Steeliest of the dragons
Stuck doors: Once or twice as a player. Gives a low level fighter or dwarf something to do besides fight. As a DM, never. If the door couldn't be opened it was locked or barred, wizard locked, etc... not just "stuck." But yeah, back then, once everyone had the rules down and all we wanted to do was kill things n' take their stuff, I think the "stuck door" was just viewed as an unnecessary impediment to getting to the next combat.


5ever, or until 2024
stuck doors: back in the days, a little. In my "next" campaign (always the next one) I would like to carefully track long abandoned areas and use it for those. Well, at least a few times.

morale: I have never made a morale check outside of the few large scale battles we have had over the years, but I do have opponents run away or surrender, (or recently, play dead and then escape) both to make the fight shorter and because fighting to the death, all the time, is beyond unrealistic.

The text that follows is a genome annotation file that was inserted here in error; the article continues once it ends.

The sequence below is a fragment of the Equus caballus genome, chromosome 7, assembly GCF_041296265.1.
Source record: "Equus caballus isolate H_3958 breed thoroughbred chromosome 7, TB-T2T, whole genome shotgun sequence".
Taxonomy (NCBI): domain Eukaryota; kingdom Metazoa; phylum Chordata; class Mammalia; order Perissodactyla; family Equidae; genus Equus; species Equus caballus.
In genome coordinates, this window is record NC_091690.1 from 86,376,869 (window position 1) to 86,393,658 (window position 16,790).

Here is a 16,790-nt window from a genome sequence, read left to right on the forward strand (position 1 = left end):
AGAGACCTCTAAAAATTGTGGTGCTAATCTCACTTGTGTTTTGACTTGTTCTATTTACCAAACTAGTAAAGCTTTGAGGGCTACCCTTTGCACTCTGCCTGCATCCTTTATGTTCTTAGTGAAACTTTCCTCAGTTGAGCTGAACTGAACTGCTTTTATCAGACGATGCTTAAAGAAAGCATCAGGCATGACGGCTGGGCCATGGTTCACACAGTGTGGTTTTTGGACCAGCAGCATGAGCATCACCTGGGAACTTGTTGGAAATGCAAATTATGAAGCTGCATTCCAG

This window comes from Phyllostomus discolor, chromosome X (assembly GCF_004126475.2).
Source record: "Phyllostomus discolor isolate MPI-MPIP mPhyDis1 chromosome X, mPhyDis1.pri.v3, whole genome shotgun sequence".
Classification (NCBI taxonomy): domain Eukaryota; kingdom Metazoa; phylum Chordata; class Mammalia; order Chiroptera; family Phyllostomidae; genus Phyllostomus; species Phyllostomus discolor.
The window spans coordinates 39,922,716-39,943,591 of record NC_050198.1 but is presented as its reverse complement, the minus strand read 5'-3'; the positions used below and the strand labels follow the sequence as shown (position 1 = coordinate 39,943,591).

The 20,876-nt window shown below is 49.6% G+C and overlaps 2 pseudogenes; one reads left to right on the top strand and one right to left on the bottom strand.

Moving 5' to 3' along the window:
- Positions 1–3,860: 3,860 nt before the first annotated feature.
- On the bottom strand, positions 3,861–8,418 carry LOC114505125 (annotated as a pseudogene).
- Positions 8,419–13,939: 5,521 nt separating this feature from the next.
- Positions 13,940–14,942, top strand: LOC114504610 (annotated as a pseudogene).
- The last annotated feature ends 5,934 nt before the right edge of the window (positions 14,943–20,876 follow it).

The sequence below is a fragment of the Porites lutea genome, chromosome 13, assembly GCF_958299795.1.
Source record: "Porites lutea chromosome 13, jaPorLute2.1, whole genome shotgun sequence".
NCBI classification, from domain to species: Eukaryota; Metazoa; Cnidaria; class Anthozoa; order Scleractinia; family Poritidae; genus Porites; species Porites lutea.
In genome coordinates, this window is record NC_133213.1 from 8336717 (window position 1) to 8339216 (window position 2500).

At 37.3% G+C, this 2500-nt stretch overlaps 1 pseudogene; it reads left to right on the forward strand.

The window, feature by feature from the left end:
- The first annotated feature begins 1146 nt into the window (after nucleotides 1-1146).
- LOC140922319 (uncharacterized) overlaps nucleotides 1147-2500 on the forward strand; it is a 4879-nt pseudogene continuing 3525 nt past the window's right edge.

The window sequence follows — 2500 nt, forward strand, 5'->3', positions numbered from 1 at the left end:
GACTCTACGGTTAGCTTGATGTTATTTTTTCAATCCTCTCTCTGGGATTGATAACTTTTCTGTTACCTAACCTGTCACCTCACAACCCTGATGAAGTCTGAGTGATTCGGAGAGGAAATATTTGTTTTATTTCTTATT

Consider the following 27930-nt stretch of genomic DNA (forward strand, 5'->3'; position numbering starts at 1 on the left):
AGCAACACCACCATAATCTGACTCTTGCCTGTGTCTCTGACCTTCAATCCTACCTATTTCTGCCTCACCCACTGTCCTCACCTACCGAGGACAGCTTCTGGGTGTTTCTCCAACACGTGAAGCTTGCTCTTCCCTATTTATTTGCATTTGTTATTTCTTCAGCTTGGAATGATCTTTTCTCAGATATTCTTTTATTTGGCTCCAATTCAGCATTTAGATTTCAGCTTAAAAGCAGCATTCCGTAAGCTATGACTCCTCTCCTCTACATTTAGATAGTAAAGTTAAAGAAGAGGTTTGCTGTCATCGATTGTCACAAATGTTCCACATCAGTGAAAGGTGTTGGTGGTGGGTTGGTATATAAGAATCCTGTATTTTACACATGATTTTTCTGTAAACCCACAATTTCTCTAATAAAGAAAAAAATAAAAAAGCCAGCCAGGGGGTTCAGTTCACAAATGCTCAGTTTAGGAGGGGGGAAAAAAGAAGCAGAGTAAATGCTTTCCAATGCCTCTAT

I used them, but only a few doors in the dungeon. We had small groups, and I didn't want to shut off large parts of the dungeon if the dice were cold.


5ever, or until 2024
This is a key area of play style. If you are doing the "tent-pole" dungeon, ie a location that has a pretty long life, then what is not explored today is an opportunity for later.

With the move to more discrete, serial, adventures, you start to loose this. (though it depends on how long the adventure goes for).


Now, morale was mentioned. This is something we used all the time, pretty religiously and it's one of the biggest complaints I have about later era D&D that it was removed.


Four player characters, Morgan Ironwolf (1st level fighter), Silverleaf (2nd level Elf), Fredrik (1st level dwarf) and Sister Rebecca (2nd level cleric) enter a room through a secret door which was detected and opened by Silverleaf. The room appears to be empty. While they are searching it, a second secret door opens (which Silverleaf did not find) and the first pair of 12 hobgoblins walks in.